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St. Joseph Parish - Webster MA
A short parish history from the 1937 Jubilee Book
The Poles began to emigrate to the Americas, and in large numbers to the United States, after the final partition of their native land and after the failure to win independence in 1863. They came here to escape the oppresion imposed upon them by their enemies, to improve their lot and to enjoy the freedom as well as the opportunity this country offered them.
Some of these who came to the United States settled permanently in New York. Many went deeper into the country. A number of these reached the town of Webster and became active members of the community.
According to the town records of 1862 the name of Herman Pawlowski is entered as a taxpayer. This fact makes him the officially established first Polish resident of Webster. The first children of Polish descent born in this town were: Louis Pawlowski b. March 17, 1862, Anna Pawlowska b. May 3, 1863 and Alexander Szymanski b. September 3, 1865. The first weddings took place among the following: Joseph Reglinsik and Frances Kreft in 1871, Nepomucen Sikorski and Casimira Kruewska, W. Janakowski and Antonina Kreft in the same period. Among the first to die in the new land were the three year old daughter of the Remiñski family, December 26, 1865 and Josephine Frawidynska, aged 25, June 21, 1874. The earliest families to settle permanently in Webster were the Kreft, Pokraka, Paradowski, Reglinski, Borzestowski, Brzeiniak, Ignasiak, Krystofiak, Kulla, Lubowszczyk, Malinowski, Rezner, Santor, Klejnian, Szymanski, Wonicki, Wilda, Gorski, Zurawska, Brylowski, Aleksandrowicze, Bembenek, Biskup, Dudek, Janakowski, Kasienowski, Kasprzak, Kokocinski, Makowski, Okupniak, Sikorski, Szymkowski, Radzik, Wielock, Gowinas, Zatorski, Monckiewicze, Gawronski, Buretta, Czechowicze, Glijka, Kozlowski, Kloss, Janczewski, Lechert, Pakuiski, Stochaj, Stoyna, Stefaniak, Teclaw, Wróblewski, Gapski, Chlapowski, Gagolinski, Kubiak and Zielinski.
These settlers were a Catholic people and so they sought to fulfill their religious and moral obligations. They attended Holy Mass at St. Louis Church, but they did not understand the English language and so were unable to partake of all the services and privileges which the Roman Catholic Church renders its faithful. Father James Quan, the incumbent pastor of St. Louis parish, earnestly cared for their welfare and at least twice a year obtained the services of Father Marcinkowski, a Polish priest from Brooklyn. The infrequent appearance of a priest who could address the Word of God to them in their own language was so touching an event in their lives that it moved them to tears and as many relate "they were wont to cry like children when they saw him and heard him speak to them after their own fashion." Each visit awoke a new hope in them.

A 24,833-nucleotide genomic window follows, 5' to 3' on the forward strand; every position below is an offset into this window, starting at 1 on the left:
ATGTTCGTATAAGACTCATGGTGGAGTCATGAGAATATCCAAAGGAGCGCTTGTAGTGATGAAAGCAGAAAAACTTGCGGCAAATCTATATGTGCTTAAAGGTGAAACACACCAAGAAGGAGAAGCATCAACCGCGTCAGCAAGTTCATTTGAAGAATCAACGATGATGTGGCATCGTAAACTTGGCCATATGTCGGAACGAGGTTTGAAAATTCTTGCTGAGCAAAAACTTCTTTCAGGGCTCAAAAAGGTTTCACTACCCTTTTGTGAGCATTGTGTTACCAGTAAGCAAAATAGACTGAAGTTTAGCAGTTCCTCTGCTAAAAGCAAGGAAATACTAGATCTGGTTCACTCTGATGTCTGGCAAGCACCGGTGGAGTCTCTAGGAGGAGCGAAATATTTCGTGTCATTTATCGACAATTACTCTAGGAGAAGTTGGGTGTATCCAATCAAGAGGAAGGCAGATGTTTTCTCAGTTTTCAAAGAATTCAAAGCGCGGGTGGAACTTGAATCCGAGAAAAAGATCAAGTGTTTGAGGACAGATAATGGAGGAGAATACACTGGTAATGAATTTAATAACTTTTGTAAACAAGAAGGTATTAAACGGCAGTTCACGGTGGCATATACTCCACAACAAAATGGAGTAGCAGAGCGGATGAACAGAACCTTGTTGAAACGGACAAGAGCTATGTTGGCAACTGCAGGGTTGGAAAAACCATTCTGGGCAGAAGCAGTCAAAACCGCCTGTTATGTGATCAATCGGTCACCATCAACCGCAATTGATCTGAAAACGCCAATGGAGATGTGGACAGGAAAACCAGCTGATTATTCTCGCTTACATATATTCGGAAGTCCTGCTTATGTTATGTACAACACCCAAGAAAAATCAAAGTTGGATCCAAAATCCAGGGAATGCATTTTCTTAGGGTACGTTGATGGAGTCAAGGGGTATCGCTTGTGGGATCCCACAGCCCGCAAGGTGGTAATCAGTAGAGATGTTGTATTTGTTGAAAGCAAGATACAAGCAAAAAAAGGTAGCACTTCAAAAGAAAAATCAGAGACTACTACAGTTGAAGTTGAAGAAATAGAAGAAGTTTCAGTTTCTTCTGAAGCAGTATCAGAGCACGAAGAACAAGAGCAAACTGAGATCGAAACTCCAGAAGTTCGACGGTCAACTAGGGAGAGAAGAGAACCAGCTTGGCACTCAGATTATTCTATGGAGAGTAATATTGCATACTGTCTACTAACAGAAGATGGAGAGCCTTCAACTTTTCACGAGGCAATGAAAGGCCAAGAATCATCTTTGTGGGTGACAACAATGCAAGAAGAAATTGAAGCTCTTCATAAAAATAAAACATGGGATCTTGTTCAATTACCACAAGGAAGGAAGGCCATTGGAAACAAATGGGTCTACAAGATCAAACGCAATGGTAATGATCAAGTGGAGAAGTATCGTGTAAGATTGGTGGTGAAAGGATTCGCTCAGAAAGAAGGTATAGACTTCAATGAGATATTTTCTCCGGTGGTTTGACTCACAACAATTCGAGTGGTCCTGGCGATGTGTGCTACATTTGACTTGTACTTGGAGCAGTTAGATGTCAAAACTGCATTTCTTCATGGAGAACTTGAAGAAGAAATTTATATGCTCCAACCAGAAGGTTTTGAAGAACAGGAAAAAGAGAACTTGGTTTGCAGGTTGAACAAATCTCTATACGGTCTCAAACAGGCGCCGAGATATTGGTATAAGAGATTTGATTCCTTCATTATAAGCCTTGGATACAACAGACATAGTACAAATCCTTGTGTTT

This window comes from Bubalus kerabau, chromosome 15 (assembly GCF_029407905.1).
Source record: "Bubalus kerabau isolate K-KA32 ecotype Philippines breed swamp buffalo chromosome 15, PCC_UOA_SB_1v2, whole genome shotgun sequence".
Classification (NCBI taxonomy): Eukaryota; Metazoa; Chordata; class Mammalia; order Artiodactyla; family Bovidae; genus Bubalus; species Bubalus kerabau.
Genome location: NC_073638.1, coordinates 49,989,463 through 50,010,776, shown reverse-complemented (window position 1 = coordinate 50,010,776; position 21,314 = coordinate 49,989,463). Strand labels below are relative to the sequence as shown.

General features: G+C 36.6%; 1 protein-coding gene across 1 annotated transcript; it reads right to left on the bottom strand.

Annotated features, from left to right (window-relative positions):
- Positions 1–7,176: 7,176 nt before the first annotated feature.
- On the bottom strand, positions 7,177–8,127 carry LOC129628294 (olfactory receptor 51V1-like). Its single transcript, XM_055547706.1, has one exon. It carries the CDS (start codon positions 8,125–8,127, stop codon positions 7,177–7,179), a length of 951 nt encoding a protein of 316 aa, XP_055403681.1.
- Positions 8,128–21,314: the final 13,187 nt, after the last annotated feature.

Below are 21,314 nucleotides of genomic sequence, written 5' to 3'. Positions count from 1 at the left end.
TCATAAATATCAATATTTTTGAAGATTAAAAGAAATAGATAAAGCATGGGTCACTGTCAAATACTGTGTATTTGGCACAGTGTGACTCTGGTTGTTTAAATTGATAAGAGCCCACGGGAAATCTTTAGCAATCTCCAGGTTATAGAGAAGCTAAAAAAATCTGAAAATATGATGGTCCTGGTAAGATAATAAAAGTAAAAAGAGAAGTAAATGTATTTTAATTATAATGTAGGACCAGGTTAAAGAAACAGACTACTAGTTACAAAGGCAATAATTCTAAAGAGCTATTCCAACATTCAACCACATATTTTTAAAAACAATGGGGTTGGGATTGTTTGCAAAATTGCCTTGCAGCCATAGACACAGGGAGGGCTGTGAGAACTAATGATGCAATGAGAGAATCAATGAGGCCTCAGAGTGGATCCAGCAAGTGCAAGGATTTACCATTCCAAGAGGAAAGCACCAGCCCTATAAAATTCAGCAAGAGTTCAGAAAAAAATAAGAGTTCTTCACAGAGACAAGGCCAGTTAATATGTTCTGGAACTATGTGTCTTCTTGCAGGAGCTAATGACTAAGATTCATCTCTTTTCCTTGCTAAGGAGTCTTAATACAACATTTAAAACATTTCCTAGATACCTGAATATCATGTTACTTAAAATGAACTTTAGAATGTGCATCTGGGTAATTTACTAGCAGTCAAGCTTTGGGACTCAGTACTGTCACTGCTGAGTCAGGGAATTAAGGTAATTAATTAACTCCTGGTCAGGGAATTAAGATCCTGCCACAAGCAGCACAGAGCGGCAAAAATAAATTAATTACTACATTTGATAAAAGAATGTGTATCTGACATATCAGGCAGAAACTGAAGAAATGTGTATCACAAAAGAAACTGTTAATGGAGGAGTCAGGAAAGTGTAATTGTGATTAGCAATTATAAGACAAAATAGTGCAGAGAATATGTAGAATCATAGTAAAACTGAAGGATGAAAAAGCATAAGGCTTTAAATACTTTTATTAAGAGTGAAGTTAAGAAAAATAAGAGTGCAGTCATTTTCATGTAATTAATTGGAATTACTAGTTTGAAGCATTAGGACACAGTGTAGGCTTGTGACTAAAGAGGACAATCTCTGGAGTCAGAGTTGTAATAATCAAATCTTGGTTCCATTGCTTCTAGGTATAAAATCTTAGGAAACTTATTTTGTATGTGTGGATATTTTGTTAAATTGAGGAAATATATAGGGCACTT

When the settlement grew to include over seventy families and many single individuals, Father Marcinkowski advised to build their own parish. To this they responded with joy and a committee was organized to bring this about. John Stochaj was elected president, Joseph Reglinski, treasurer, and Josephine Paradowska, secretary. The chosen trustees were J. Sikorsski, N. Kasprzak and W. Iczakowski. The first collectors were August Bembenek, John Kozlowski, S. Stanek and Felix Wojciechowski. They taxed themselves two dollars per month. When their financial status permitted they bought land on Whitcomb Street, whereon to build their church, for it was said that this spot was a chosen one for the House of God. An old woman used to pray there fervently; an old stone was known to lie there on which the moss had grown in the form of a Cross. To them these were signs and there they would build.
A committee of three, Joseph Reglinski, Joseph Pokraka and Josephine Paradowska, then went to Bishop P. T. O'Reilly of the Springfield Diocese for permission to build the church. Their quest was cordially granted by the Bishop, who admitted their small numbers but told them to build with the help of God.
Now only the financial obstacle remained. A wooden church would cost $2,700.00, not including accessory costs. The treasury contained only $900.00. The Bishop supplied the needed balance with a loan. The men in the parish agreed to work cooperatively and a fine of 40 cents was charged to any member each time he failed to appear; thus the foundations of the church were laid, and the corner stone was blessed on Aug. 14, 1887. Mr. Corbin was then contracted as builder and Joseph Reglinski served as architect. The church was completed and soon after the rectory. On April 1, 1888 Bishop Patrick T. O'Reilly blessed the Church and the Rectory.
To obtain the services of a priest in command of the Polish language, a request was sent to Father Joseph Dbrowski, the founder and then rector of the Polish Seminary of Sts. Cyril and Methodius in Detroit, MI. Such a candidate was obtained in the person of Father Francis Chalupka, though a sum of $600.00 had to be paid for his tuition at the Seminary. This money was collected in two weeks and among the largest offerings were separate $100.00 gifts by three Americans, Messers. George Tracey, John W. Dobbie and Louis E. Pattison. With the financial obstacles removed, Father Chalupka came and celebrated the first Mass April 1st, 1889. Joseph Paradowski and Theodre Bembenek served at this first Mass; Charles Gelenau was the organist and August Sikorski was the sexton. The choir included the following members: Joseph Wonicki, Michael Stefaniak, - Chojnacki, Mary Eppa, Catherine Janczewska, Josephine Kozlowska, and Francis Kraus. This event was further blessed by gifts, a statue of the Holy Mother from Father Marcinkowski and a statue of the Sacred Heart of Jesus and a bell from the youth of the newly organized parish.